Laid Low

An Album By

Everything in Slow Motion

Review by

Listen now

Midwestern post-metal band Hands released their swan song, Give Me Rest, in 2011. The group’s magnum opus, a quick look at its liner notes revealed that Hands — at least on record — had evolved into a solo project for frontman and songwriter Shane Ochsner. All the better for it, with that album, the musician (along with producer Josh Barber) had created a starry-eyed concept album of existential angst that remains one of Facedown Records’ key releases.

Ochsner keeps making these types of records, and they keep getting better. Retiring the prehensile moniker directly after Give Me Rest, he resumed his faithful foray into idealistic metalcore and prog-rock evensong the following year. Rechristened as Everything in Slow Motion, the renewed outfit dropped their first full-length album, Phoenix, in 2013. Delivering on Hands’ crowning achievement, EISM’s debut LP offered a celestially supercharged serving of Ochsner’s spiritual wanderlust.

Phoenix, along with My Epic’s ambitious Behold (released on the same day in 2013), represented one of the most wide-reaching and genre-confounding issues by punk/metal music pillar Facedown Records. In a year that broke the mold for the prolific hardcore label, both records peaked in the Top 20 of Billboard’s Heatseekers chart. Now, two-and-a-half years since the rise of Phoenix, fans have been clamoring for another album from EISM.

Instead, EISM has opted for a smaller portion size with Laid Low, a five-song EP. Ochsner conjures a brooding continuance of what he does best — questioning existence and probing regret via modern rock vespers. The songs are just as poignant and tightly-wound as any on Phoenix; the effort’s brevity is its main flaw. Again matching My Epic, who also released a five-song follow-up this year, one surmises this is merely a stopgap to the inevitable sophomore Slow Mo full-length.

Giving Josh Barber a break on the boards, Ochsner recruited Nashville producer J. Hall to hone Laid Low. Bequeathing the drum stool to former Paramore percussionist Miles McPherson, this is the first time since Hands’ 2009 Facedown debut, Creator, that the guitarist-vocalist hasn’t manned the kit himself on his records. These tweaked production aspects serve to fortify the band’s now-trademark incorporeal inquests with a lightly collaborative flair.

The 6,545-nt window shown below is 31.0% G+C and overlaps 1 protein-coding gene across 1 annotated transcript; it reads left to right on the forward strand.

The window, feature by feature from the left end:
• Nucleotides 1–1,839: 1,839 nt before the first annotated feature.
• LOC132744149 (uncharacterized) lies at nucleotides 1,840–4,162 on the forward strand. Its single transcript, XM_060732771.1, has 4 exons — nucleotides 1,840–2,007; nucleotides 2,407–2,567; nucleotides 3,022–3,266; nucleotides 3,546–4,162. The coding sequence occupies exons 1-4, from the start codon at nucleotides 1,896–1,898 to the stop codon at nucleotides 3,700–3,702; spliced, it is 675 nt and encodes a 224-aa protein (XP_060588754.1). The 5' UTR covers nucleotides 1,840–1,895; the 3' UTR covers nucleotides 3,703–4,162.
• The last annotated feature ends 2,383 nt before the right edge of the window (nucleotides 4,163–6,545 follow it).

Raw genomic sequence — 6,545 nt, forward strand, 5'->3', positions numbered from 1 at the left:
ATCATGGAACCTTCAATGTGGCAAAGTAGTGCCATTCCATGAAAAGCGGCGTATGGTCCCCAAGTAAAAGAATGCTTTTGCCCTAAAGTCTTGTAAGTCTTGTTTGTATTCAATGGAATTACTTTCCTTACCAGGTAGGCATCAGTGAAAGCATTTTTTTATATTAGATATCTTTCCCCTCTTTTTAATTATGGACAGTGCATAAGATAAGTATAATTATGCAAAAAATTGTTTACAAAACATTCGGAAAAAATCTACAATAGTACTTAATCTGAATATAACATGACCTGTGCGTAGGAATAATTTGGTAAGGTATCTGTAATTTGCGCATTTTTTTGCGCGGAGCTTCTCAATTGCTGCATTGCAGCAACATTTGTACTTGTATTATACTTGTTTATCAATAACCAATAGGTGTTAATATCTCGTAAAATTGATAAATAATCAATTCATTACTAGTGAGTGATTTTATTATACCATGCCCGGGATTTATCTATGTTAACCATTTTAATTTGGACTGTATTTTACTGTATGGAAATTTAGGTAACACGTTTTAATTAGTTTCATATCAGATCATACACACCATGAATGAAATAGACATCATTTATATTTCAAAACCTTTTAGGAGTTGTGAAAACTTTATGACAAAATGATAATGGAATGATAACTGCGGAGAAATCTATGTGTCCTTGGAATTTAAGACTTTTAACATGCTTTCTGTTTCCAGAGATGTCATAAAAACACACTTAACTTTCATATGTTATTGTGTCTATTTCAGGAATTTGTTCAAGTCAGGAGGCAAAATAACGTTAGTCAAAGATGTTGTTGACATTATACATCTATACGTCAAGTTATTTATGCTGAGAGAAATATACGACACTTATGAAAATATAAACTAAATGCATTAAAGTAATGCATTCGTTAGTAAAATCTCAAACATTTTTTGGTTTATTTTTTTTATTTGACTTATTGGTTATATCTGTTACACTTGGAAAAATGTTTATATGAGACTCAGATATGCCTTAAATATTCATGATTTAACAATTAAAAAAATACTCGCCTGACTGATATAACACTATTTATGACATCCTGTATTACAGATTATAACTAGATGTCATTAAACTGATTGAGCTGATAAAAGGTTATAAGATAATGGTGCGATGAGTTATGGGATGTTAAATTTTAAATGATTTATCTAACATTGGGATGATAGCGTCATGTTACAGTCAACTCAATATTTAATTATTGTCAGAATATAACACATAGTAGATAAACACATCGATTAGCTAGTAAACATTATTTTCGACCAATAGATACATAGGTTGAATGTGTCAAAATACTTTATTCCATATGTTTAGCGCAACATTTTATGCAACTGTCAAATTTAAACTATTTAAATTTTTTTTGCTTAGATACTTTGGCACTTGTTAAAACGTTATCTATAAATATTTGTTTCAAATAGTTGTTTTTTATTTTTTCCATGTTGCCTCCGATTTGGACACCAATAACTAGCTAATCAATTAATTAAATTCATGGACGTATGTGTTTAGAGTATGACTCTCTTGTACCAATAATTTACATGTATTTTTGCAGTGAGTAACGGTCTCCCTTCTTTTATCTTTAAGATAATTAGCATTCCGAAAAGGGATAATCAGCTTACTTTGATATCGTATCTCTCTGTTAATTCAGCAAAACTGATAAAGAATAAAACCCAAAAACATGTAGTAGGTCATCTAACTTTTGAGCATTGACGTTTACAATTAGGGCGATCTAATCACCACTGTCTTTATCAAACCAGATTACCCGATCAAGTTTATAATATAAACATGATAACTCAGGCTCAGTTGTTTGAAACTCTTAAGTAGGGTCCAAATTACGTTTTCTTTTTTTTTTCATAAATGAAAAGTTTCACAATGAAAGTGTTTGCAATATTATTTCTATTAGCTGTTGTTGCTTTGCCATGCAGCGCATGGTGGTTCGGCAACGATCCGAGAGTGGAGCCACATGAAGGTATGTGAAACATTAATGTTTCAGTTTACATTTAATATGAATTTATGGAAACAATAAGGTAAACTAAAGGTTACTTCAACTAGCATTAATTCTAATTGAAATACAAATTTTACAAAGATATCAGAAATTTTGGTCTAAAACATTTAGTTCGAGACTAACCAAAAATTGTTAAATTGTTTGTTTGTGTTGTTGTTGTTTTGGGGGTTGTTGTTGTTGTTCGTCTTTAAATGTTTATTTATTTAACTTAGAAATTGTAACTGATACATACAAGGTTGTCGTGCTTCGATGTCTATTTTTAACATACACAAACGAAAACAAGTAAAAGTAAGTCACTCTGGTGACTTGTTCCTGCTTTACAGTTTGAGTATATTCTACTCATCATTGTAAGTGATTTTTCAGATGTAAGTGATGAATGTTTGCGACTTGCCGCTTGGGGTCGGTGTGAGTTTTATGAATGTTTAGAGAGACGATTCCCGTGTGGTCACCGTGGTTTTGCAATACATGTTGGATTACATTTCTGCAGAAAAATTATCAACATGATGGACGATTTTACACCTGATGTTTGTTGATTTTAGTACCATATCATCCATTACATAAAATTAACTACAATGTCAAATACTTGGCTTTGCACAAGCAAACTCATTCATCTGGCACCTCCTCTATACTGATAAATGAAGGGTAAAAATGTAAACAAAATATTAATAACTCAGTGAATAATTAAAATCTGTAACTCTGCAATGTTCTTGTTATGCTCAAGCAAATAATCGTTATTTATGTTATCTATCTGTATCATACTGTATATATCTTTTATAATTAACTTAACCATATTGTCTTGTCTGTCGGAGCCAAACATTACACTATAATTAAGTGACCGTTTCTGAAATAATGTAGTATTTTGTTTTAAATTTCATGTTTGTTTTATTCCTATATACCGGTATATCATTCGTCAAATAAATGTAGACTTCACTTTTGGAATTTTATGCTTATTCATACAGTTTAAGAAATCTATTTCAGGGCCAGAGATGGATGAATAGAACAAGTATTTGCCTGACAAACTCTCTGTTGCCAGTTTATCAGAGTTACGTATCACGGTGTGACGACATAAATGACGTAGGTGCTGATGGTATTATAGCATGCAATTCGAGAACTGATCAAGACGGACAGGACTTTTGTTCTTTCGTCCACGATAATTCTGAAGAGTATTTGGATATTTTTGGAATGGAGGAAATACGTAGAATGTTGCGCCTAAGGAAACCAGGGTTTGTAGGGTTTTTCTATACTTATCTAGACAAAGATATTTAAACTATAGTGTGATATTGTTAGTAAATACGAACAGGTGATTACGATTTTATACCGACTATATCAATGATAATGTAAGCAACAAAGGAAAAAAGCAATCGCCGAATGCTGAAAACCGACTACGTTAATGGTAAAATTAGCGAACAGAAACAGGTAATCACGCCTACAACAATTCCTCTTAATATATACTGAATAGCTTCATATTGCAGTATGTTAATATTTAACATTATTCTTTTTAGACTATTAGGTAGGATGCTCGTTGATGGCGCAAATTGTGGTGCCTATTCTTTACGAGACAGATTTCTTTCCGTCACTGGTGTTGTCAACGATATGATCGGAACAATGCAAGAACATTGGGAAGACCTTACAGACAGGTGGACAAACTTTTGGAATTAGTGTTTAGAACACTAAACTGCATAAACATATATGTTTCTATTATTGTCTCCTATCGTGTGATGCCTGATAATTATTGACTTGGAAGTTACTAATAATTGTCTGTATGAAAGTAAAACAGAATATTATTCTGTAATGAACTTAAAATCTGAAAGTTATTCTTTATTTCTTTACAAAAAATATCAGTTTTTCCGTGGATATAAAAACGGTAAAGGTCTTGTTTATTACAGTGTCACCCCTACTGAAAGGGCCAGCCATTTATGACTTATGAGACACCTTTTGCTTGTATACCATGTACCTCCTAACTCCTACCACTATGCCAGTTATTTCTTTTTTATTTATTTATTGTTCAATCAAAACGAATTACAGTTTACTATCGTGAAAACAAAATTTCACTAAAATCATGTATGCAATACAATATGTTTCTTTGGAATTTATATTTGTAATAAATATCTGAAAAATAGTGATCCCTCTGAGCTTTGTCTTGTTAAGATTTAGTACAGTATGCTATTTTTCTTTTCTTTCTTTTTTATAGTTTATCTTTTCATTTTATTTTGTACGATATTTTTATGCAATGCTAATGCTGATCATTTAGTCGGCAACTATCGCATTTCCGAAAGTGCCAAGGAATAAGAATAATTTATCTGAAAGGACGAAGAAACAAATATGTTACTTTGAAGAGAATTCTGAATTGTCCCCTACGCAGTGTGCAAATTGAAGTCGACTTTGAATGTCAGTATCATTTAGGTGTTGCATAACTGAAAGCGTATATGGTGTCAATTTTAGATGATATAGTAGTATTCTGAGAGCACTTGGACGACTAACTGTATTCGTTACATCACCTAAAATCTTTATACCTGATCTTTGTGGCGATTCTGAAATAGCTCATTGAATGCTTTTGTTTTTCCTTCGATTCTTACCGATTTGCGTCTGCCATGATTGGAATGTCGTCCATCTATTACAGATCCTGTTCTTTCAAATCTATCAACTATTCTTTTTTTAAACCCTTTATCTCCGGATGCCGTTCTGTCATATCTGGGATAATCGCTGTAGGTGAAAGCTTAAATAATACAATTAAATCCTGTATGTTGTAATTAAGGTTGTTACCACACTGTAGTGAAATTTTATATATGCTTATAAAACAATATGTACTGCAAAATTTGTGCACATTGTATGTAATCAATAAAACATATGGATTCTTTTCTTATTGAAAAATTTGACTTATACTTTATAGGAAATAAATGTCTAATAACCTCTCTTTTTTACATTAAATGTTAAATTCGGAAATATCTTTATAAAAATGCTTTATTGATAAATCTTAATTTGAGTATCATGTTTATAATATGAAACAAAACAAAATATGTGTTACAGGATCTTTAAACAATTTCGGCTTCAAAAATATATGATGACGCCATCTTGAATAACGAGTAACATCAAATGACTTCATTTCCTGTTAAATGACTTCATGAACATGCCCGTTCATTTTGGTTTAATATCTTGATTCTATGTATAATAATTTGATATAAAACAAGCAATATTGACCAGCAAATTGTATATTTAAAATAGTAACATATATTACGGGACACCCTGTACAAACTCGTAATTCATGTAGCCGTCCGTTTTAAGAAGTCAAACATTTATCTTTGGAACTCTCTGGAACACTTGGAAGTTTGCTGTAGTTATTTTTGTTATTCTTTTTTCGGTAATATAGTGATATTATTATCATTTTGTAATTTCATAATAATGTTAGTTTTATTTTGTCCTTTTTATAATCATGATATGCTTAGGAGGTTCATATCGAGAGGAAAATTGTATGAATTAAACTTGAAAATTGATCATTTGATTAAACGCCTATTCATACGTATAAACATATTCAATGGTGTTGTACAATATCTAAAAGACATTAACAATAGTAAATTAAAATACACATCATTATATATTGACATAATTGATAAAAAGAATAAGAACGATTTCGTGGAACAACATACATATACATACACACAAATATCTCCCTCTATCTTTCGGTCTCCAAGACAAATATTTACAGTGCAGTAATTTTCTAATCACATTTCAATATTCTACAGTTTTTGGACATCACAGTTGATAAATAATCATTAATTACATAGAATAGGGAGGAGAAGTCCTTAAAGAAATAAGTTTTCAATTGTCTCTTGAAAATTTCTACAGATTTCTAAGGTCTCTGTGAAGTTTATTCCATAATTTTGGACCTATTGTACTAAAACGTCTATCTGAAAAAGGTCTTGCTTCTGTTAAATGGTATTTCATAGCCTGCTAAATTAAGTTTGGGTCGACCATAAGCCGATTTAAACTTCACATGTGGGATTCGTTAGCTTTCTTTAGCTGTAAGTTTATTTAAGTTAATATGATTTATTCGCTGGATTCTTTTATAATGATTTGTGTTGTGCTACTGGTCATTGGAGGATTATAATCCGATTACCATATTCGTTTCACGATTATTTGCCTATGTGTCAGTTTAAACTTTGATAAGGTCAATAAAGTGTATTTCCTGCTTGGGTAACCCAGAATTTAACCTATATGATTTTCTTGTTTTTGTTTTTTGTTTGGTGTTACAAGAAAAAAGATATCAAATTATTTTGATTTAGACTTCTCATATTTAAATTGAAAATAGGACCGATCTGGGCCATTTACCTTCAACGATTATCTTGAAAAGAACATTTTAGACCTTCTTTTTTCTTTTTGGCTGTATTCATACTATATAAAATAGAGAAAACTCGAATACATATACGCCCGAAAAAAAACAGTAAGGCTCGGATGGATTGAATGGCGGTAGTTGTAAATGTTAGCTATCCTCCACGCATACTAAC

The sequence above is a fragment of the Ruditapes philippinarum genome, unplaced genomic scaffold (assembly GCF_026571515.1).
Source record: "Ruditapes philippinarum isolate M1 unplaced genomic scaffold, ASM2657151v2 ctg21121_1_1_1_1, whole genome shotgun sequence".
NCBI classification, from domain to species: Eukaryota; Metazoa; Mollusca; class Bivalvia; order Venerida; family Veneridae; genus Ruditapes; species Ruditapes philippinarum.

More front-loaded than Phoenix, the first track on Laid Low, “Coma,” conceives an endearing melody that lopes along a smoldering space-rock surge. “Bad Season” follows, delivering the type of chilled-out indie-prog last heard on 2013’s “Most Days.” More than ever, the influence of Hum and Jimmy Eat World are poking through, the fuzzy neo-shoegaze and stately emo-rock details gradually replacing the quondam open-string chug riffs and post-hardcore squawks.

Indeed, each successive release from EISM steadily eschews Ochsner’s guttural screamo yelp for more traditional vocalization; Give Me Rest is perhaps the last time he bellowed a true death growl. Though this EP’s centerpiece “I Am Laid Low” contains a bone-chilling howl at its halfway point, Laid Low more or less continues the group’s transformation into aggro-but-ethereal alt-rock aeronauts.

Though the EP wants for a universal and anthemic paean as Phoenix’s “Numbers,” Laid Low serves as an abbreviated illustration of the band’s various compelling modes. Not a single EISM fan would be displeased with this concise collection. At his current clip, Ochsner’s next unabridged endeavor promises to be his best yet.

Features

Heaven's Metal: An Oral History of the Genesis of Christian Metal

Heaven's Metal

When rock emerged from blues and 'heavy metal' began to surface, faith-based metal acts also rose to start their own journeys. Initially shunned by both believers and non-believers, they were fighting for their spot at the table, ultimately building a legacy that would go on to change the genre forever. HM presents an oral history of the beginning of Christian metal music, featuring Guardian, Tourniquet, Holy Soldier, Whitecross, and, of course, Stryper.

By

Full Feature
Atreyu- 2021

Atreyu's Baptism

At their core, Atreyu is a hard rock band with metal riffs and pop choruses. Now, after more than 20 years, the band has stepped boldly into their next chapter with a change in lineup and an album that proves the lifeblood of Atreyu is stronger than ever.

By

Photo by Ashley Osborn

Full Feature
Imperial Triumphant - 2021

Alphaville’s Metal Renaissance

With influences that span Miles Davis and Stravinsky to Geddy Lee and Les Claypool, jazz metal force Imperial Triumphant is the epitome of genre-bending. HM contributing writer Andrew Voigt spoke with the band about their unique style, the massive bass presence in their music, and the rise and fall of civilization.

By

Photo by Alex Krauss

Full Feature
All Features